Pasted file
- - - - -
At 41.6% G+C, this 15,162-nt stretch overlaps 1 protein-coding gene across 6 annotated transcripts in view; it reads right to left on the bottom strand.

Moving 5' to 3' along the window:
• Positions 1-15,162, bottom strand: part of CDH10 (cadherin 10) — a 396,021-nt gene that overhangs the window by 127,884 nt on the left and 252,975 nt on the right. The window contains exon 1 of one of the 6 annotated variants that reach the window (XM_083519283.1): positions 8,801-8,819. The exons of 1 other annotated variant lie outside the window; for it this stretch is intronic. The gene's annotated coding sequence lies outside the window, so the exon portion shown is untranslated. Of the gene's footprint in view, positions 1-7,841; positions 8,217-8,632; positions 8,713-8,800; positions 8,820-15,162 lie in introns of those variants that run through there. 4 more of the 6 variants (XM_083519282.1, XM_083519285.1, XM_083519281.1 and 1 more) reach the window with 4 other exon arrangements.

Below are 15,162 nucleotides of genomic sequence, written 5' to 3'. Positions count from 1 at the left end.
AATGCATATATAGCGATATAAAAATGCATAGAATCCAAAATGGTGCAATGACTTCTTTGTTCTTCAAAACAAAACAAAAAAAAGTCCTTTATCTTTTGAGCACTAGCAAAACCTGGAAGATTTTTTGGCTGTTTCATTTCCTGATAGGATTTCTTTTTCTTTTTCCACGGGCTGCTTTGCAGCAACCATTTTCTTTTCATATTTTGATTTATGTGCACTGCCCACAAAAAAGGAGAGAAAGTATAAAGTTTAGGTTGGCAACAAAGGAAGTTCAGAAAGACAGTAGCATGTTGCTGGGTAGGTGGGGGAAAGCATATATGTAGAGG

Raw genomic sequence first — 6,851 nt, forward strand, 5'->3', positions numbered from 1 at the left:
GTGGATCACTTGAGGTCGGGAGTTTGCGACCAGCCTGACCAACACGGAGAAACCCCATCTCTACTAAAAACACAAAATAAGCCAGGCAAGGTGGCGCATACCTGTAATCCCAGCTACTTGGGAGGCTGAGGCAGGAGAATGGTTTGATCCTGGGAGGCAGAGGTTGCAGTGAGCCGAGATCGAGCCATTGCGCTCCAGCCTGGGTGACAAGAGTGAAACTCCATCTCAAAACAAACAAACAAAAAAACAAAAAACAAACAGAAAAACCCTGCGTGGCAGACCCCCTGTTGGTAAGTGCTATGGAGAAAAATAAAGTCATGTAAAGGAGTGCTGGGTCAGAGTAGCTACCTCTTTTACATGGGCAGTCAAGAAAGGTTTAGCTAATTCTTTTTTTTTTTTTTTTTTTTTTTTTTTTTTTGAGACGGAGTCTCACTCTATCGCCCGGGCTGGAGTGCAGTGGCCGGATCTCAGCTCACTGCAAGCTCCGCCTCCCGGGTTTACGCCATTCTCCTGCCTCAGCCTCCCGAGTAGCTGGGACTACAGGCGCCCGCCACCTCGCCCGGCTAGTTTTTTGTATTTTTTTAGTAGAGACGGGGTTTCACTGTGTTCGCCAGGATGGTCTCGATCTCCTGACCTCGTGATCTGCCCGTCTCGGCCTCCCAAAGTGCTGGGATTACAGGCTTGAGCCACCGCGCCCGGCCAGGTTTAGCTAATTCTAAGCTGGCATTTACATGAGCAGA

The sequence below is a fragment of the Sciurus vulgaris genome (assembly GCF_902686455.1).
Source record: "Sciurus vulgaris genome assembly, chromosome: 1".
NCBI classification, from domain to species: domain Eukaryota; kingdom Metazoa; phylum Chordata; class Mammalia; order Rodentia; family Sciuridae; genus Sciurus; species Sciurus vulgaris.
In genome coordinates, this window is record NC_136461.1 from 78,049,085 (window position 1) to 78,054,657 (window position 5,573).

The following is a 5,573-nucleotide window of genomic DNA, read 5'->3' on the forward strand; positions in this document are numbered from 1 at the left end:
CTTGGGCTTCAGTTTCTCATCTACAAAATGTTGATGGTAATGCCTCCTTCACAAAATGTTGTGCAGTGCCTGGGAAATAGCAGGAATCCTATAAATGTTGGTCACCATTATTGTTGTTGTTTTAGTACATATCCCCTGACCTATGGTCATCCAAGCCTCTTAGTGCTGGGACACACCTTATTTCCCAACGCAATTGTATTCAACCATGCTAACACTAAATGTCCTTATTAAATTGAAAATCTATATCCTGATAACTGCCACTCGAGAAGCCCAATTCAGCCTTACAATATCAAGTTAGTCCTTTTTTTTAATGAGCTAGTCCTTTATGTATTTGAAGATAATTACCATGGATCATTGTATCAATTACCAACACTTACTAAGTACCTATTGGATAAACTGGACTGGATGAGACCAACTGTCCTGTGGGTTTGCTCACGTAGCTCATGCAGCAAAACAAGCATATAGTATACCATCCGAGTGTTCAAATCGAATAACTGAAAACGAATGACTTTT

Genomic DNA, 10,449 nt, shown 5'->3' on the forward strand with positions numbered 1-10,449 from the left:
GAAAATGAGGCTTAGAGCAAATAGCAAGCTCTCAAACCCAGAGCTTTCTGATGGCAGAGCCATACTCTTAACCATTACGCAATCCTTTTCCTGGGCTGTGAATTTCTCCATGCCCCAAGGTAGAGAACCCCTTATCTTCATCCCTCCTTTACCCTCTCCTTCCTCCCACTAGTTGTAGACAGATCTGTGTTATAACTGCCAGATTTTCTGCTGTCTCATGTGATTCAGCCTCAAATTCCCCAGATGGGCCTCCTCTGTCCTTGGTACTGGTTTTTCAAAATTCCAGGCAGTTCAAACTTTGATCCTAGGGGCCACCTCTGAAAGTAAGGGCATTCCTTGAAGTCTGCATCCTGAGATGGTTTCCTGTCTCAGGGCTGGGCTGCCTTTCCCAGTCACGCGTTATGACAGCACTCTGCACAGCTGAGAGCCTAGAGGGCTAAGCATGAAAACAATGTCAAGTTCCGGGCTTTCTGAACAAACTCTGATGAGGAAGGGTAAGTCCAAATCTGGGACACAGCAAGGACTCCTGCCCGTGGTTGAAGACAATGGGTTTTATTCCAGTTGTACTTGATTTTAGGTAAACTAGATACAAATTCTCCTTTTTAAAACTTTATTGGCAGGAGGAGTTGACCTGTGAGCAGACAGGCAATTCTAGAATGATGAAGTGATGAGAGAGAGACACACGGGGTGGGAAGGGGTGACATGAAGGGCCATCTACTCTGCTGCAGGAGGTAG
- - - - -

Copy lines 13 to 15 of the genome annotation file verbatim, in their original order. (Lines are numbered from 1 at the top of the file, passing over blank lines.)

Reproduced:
CTTGGGCTTCAGTTTCTCATCTACAAAATGTTGATGGTAATGCCTCCTTCACAAAATGTTGTGCAGTGCCTGGGAAATAGCAGGAATCCTATAAATGTTGGTCACCATTATTGTTGTTGTTTTAGTACATATCCCCTGACCTATGGTCATCCAAGCCTCTTAGTGCTGGGACACACCTTATTTCCCAACGCAATTGTATTCAACCATGCTAACACTAAATGTCCTTATTAAATTGAAAATCTATATCCTGATAACTGCCACTCGAGAAGCCCAATTCAGCCTTACAATATCAAGTTAGTCCTTTTTTTTAATGAGCTAGTCCTTTATGTATTTGAAGATAATTACCATGGATCATTGTATCAATTACCAACACTTACTAAGTACCTATTGGATAAACTGGACTGGATGAGACCAACTGTCCTGTGGGTTTGCTCACGTAGCTCATGCAGCAAAACAAGCATATAGTATACCATCCGAGTGTTCAAATCGAATAACTGAAAACGAATGACTTTT

Genomic DNA, 10,449 nt, shown 5'->3' on the forward strand with positions numbered 1-10,449 from the left:
GAAAATGAGGCTTAGAGCAAATAGCAAGCTCTCAAACCCAGAGCTTTCTGATGGCAGAGCCATACTCTTAACCATTACGCAATCCTTTTCCTGGGCTGTGAATTTCTCCATGCCCCAAGGTAGAGAACCCCTTATCTTCATCCCTCCTTTACCCTCTCCTTCCTCCCACTAGTTGTAGACAGATCTGTGTTATAACTGCCAGATTTTCTGCTGTCTCATGTGATTCAGCCTCAAATTCCCCAGATGGGCCTCCTCTGTCCTTGGTACTGGTTTTTCAAAATTCCAGGCAGTTCAAACTTTGATCCTAGGGGCCACCTCTGAAAGTAAGGGCATTCCTTGAAGTCTGCATCCTGAGATGGTTTCCTGTCTCAGGGCTGGGCTGCCTTTCCCAGTCACGCGTTATGACAGCACTCTGCACAGCTGAGAGCCTAGAGGGCTAAGCATGAAAACAATGTCAAGTTCCGGGCTTTCTGAACAAACTCTGATGAGGAAGGGTAAGTCCAAATCTGGGACACAGCAAGGACTCCTGCCCGTGGTTGAAGACAATGGGTTTTATTCCAGTTGTACTTGATTTTAGGTAAACTAGATACAAATTCTCCTTTTTAAAACTTTATTGGCAGGAGGAGTTGACCTGTGAGCAGACAGGCAATTCTAGAATGATGAAGTGATGAGAGAGAGACACACGGGGTGGGAAGGGGTGACATGAAGGGCCATCTACTCTGCTGCAGGAGGTAG